M0AGX / LB9MG

Amateur radio and embedded systems

Yet another autossh tutorial

SSH remote port forwarding is very useful to access machines behind firewalls and NATs. The ssh client connects to the server (the server must be publicly reachable). The server then starts listening on ports requested by the client and passes the traffic to the client. To the outside world this looks like the public machine has extra services running.

I find this scheme especially handy to access devices connected using 5G. Mobile networks almost never provide public IP addresses and use CGNAT unless you are a big business customer.

This tutorial is valid as of 2023/2024. Using this setup my connections have been running reliably for months without any issues.

The first part is setting up and testing bare ssh and then adding autossh to keep the connection alive.

The server is the machine that has a publicly reachable address. The client is the machine that wants to expose its servers but does not have a publicly reachable address.

The server

The client needs a pair of keys (made with ssh-keygen). Client's public key has to be added to ~/.ssh/authorized_keys on the server to allow connecting without a password.

Hint: if you only want to allow the client (using this exact key) to forward ports and not allow shell access you can add no-pty in front of the client key in authorized_keys so the row looks like:

no-pty ssh-rsa AAAA...rest...of...the...key... user@somemachine

The client

To keep things simple I run everything as root. On the client side ssh can be running under any regular user account. systemd service file will need an extra User= directive in that case.

ssh config

The configuration that has to be added to ~/.ssh/config looks like this:

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Host my-tunnel-name
   HostName      remote.server.com
   User          remoteusername
   RemoteForward  5001 localhost:22
   RemoteForward  5002 localhost:80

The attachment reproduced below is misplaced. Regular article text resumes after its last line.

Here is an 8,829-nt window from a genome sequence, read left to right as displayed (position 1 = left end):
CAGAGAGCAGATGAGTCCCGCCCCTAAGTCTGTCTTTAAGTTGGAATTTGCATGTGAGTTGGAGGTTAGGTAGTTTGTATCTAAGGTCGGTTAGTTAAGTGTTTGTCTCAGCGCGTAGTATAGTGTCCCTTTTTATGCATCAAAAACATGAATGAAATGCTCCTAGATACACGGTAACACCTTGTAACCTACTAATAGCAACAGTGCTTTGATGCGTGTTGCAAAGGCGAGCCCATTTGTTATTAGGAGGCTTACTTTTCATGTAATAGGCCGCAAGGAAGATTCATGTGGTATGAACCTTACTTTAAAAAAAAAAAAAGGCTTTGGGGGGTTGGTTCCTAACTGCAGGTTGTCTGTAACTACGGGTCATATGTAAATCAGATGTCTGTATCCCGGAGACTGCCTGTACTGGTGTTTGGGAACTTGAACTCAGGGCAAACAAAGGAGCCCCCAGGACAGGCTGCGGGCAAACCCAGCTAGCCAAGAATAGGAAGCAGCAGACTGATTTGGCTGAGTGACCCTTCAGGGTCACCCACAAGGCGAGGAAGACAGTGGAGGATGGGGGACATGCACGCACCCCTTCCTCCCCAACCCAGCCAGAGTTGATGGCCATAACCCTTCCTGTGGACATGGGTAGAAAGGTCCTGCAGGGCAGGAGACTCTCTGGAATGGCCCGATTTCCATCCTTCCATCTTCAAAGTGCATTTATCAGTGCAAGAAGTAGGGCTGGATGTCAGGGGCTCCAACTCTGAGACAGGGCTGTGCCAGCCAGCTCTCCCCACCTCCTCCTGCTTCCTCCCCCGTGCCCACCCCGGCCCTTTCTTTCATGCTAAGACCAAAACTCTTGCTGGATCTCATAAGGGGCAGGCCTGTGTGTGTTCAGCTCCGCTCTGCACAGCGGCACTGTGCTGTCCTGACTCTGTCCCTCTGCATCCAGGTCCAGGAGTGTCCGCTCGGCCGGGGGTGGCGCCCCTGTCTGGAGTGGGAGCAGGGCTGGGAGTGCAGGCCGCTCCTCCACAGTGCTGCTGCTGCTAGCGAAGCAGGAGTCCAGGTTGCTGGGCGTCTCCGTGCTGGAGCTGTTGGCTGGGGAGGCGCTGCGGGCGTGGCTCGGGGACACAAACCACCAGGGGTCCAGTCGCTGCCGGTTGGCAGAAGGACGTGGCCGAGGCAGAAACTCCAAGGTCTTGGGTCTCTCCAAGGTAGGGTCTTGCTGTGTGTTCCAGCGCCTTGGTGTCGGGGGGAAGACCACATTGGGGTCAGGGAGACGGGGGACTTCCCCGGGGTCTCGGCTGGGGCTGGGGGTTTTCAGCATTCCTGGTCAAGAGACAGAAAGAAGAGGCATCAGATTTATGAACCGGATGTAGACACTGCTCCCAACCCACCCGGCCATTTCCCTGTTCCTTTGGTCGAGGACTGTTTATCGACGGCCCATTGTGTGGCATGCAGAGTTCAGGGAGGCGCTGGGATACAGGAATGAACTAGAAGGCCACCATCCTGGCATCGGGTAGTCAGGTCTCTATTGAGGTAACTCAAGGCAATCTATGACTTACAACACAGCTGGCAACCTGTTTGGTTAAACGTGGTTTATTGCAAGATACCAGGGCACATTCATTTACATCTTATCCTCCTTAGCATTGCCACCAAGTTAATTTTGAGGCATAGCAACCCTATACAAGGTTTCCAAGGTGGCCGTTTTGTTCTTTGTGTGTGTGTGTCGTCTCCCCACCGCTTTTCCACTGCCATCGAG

ServerAliveInterval 90
   ServerAliveCountMax 3

It should be pretty self-explanatory. The tunnel name can be anything. It will be used later in ssh and autossh command line. User is obviously the one that is on the server. Many ports can be forwarded at once. The first column is the port number on the server. The server will most likely disallow forwarding ports below 1024 so higher numbers have to be used.

This config can be tested using ssh my-tunnel-name. Lack of password prompts or error messages is a good sign. It should be possible to connect to remote.server.com:5002 and see the content from client's web server.

autossh

autossh is available in any major distro. I use Debian so I installed it using apt install autossh.

Testing autossh is as simple as running autossh -M 0 my-tunnel-name -N . Again, there should be no error messages and the exposed ports should be publicly reachable. Of course pressing Ctrl+C will terminate autossh.

systemd

The last piece of the puzzle is starting autossh automatically (and keeping it running). Most distros use systemd so the process is very easy.

Let's create a new service file, for example /etc/systemd/system/autossh-my-tunnel-name.service, containing:

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[Unit]
Description=My awesome AutoSSH tunnel to local ssh and friends
After=network.target

[Service]
Environment="AUTOSSH_GATETIME=0"
ExecStart=/usr/bin/autossh -M 0 my-tunnel-name -N
Restart=always
RestartSec=15s

[Install]
WantedBy=multi-user.target

Next, run systemctl daemon-reload to tell systemd that there is a new service and systemctl restart autossh-my-tunnel-name to start it. Again, the ports should become publicly reachable.

Finally, the service can be enabled at startup by systemctl enable autossh-my-tunnel-name.